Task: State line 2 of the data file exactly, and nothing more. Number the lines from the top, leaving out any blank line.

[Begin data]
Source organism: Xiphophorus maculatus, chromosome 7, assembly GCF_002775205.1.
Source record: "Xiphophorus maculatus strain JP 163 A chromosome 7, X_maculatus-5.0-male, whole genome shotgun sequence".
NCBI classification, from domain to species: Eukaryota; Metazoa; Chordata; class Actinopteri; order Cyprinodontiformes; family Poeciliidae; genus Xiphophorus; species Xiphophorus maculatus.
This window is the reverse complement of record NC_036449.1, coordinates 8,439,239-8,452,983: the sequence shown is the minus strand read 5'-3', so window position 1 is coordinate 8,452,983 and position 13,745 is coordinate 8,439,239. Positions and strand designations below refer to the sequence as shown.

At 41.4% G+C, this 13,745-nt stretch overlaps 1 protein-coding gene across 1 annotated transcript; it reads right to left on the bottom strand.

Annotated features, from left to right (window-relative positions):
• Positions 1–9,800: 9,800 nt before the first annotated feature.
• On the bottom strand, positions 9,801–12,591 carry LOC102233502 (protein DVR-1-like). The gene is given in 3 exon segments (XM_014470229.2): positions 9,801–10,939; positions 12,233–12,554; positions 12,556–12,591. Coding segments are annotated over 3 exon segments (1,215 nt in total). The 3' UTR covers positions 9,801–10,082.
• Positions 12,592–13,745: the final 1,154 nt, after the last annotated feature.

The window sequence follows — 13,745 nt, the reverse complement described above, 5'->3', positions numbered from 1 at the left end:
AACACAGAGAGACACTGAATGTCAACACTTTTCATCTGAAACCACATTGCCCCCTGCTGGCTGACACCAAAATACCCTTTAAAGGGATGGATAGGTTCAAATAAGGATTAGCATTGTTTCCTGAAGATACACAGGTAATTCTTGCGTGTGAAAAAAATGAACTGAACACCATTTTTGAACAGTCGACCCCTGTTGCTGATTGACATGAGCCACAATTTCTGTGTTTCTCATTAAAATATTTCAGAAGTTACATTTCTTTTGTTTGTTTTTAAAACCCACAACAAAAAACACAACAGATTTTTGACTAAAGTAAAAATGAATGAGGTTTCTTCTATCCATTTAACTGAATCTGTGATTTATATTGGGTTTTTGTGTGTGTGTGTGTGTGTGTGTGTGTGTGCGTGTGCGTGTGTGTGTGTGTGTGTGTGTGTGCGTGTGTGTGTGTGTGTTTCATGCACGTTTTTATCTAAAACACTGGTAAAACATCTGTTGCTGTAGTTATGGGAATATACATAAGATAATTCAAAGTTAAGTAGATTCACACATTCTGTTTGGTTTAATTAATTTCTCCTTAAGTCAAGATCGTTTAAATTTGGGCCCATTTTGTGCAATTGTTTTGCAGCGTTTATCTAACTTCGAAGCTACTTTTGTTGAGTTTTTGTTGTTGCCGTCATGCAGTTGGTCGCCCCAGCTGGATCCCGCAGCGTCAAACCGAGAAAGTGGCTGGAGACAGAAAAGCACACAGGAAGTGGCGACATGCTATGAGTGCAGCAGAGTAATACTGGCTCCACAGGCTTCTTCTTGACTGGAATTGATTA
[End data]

Source record: "Xiphophorus maculatus strain JP 163 A chromosome 7, X_maculatus-5.0-male, whole genome shotgun sequence".